The following details from Wikipedia outline the key campaigns that Guinness has run since the 1920s:
-Guinness ran an advertising campaign in the 1920s which stemmed from market research – when people told the company that they felt good after their pint, the slogan – ‘Guinness is Good for You’ was introduced.In the -1930s and 1940s, Benson created posters that included phrases such as ‘Guinness for Strength’, ‘Lovely Day for a Guinness’, ‘Guinness Makes You Strong’, ‘My Goodness My Guinness’, and the famous, ‘Guinness is Good For You’. The posters featured Gilroy’s distinctive artwork and more often than not featured animals such as a kangaroo, ostrich, seal, lion and notably a toucan, which has become as much a symbol of Guinness as the harp. (An advertisement from the 1940s ran with the following jingle: ‘Toucans in their nests agree/Guinness is good for you/Try some today and see/What one or toucan do.’) Dorothy L. Sayers and Bobby Bevan, copywriters at Benson’s, also worked on the campaign; a biography of Sayers notes that she created a sketch of the toucan and wrote several of the adverts in question. Guinness advertising paraphernalia, notably the pastiche booklets illustrated by Ronald Ferns, attract high prices on the collectible market.
– Many of the best known Guinness television commercials of the 1970s and 1980s were created by British director, Len Fulford.
– In the late 1980s and early 1990s in the UK there was a multi-award-winning series of ‘darkly’ humorous adverts, featuring actor Rutger Hauer, with the theme ‘Pure Genius’, extolling its qualities in brewing.
– The 1994–1995 Anticipation campaign, featuring actor Joe McKinney dancing to ‘Guaglione’ by Perez Prado while his pint settled, became a legend in Ireland and put the song to number one in the charts for several weeks. The advertisement was also popular in the UK where the song reached number two.
– In 2000, Guinness’s 1999 advertisement Surfer was named the best television commercial of all time in a UK poll conducted by The Sunday Times and Channel 4. This advertisement is inspired by the famous 1980s Guinness TV and cinema ad, ‘Big Wave’, centred on a surfer riding a wave while a bikini-clad sun bather takes photographs. The 1980s advertisement not only remained a popular iconic image in its own right but also entered the Irish cultural memory through inspiring a well-known line in Christy Moore’s 1985 song ‘Delirium Tremens’. Surfer was produced by the advertising agency Abbott Mead Vickers BBDO.
– Guinness won the 2001 Clio Award as the Advertiser of the Year, citing the work of five separate ad agencies around the world.
– In 2003, the Guinness TV campaign featuring Tom Crean won the gold Shark Award at the International Advertising Festival of Ireland, while in 2005 their Irish Christmas campaign won a silver Shark. This TV ad has been run every Christmas since 2003 and features pictures of snow falling in places around Ireland, evoking the James Joyce story The Dead, finishing at St. James’s Gate Brewery with the line ‘Even at the home of the black stuff they dream of a white one’.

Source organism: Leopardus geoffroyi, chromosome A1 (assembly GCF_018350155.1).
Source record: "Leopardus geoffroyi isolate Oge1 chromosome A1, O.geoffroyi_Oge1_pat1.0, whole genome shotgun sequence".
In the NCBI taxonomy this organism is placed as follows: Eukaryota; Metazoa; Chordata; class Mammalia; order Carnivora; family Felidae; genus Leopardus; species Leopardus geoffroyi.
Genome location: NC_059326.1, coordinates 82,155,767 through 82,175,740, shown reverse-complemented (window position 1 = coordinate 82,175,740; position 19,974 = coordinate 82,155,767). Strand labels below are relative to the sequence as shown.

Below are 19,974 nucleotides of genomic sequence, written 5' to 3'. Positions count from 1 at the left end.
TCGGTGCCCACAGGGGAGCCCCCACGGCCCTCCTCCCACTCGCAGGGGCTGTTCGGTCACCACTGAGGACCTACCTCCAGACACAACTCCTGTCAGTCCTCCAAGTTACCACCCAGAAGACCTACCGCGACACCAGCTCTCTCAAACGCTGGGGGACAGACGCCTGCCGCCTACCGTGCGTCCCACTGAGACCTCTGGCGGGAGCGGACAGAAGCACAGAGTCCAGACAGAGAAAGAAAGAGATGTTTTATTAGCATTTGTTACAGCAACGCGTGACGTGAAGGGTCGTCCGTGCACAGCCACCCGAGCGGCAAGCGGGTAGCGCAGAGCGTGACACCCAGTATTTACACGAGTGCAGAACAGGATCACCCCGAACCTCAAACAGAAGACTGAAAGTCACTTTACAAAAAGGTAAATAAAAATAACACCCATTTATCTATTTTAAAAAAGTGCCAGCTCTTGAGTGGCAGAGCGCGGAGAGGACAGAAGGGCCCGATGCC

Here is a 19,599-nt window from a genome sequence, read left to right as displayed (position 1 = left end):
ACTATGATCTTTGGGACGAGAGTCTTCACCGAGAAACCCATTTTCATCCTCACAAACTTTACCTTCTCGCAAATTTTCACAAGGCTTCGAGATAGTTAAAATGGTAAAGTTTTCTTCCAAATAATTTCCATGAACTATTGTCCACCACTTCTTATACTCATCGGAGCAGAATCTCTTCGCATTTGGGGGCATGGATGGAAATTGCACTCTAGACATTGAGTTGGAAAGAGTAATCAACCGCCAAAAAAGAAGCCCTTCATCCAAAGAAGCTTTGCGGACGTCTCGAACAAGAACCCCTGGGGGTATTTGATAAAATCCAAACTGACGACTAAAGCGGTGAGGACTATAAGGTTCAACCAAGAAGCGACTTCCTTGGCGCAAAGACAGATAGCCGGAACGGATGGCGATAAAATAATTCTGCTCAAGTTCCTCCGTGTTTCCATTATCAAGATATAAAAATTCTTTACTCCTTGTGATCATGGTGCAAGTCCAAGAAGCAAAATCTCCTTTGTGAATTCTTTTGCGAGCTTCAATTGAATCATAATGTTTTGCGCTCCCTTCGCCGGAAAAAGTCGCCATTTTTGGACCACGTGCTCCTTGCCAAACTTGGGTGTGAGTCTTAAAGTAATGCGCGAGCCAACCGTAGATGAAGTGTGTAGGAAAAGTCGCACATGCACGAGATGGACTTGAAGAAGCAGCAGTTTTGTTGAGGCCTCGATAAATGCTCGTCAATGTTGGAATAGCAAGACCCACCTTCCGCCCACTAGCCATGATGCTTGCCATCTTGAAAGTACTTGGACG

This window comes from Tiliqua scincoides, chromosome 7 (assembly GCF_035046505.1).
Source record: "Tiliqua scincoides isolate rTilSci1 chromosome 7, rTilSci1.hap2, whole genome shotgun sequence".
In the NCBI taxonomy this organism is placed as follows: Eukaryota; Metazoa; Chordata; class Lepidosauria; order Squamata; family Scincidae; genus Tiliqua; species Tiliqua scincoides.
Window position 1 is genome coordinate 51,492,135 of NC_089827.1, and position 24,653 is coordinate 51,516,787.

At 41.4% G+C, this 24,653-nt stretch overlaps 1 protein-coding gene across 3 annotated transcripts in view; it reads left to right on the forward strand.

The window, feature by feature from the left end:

– Their UK commercial noitulovE, first broadcast in October 2005, was the most-awarded commercial worldwide in 2006. In it, three men drink a pint of Guinness, and then begin to both walk and evolve backward. Their ‘reverse evolution’ passes through an ancient Homo sapiens, a monkey, a flying lemur, a pangolin, an ichthyosaur and a velociraptor until finally settling on a mud skipper drinking dirty water, which then expresses its disgust at the taste of the stuff, followed by the line ‘Good Things Come To Those Who Wait’.
– Two further advertisements in 2006 and early 2007, ‘Hands’ and ‘St. Patrick’s Hands’ were created by animator Michael Schlingmann for Abbott Mead Vickers BBDO. They feature a pair of hands, animated in stop motion under a rostrum camera. ‘Hands’ focuses on the 119.53 seconds it takes to pour a pint and ‘St. Patrick’s Hands’ is a spoof of ‘Riverdance’, with the animated hands doing the dancing.
– Guinness’s 2007 advertisement, directed by Nicolai Fuglsig and filmed in Argentina, is entitled ‘Tipping Point’. It involves a large-scale domino chain-reaction and, with a budget of £10m, is the most expensive advertisement by the company so far.
– And in 2009, the ‘To Arthur’ advertisement, which started with two friends realising the long history, hail each other by lifting up their glass and saying ‘to Arthur!’ The hailing slowly spreads throughout the bar, to the streets outside, and acuminates to around the world. The advertisement end with the voiceover, ‘Join the worldwide celebration, of a man named Arthur’.
This gave rise to the event now known as Arthur’s Day. Arthur’s Day is a series of events and celebrations taking place around the world to celebrate the life and legacy of Arthur Guinness and the much-loved Guinness beer which Arthur brought to the world. It took place for the third time at 17:59 on 22 September 2011.
Guinness also started the Guinness Book of World Records, an initiative that has become as popular as the brand itself.
There are few brands that have had such a long and generally successful history as Guinness. Within this time, the brand has acquired a cult status, mainly due to the points highlighted above. There is a lot that marketers can learn from the business history of Guinness.
Sources: Wikipedia on Guinness; Inventing Millions by Simon Torok and Paul Holper.
Visual courtesy: https://www.flickr.com/photos/alatryste/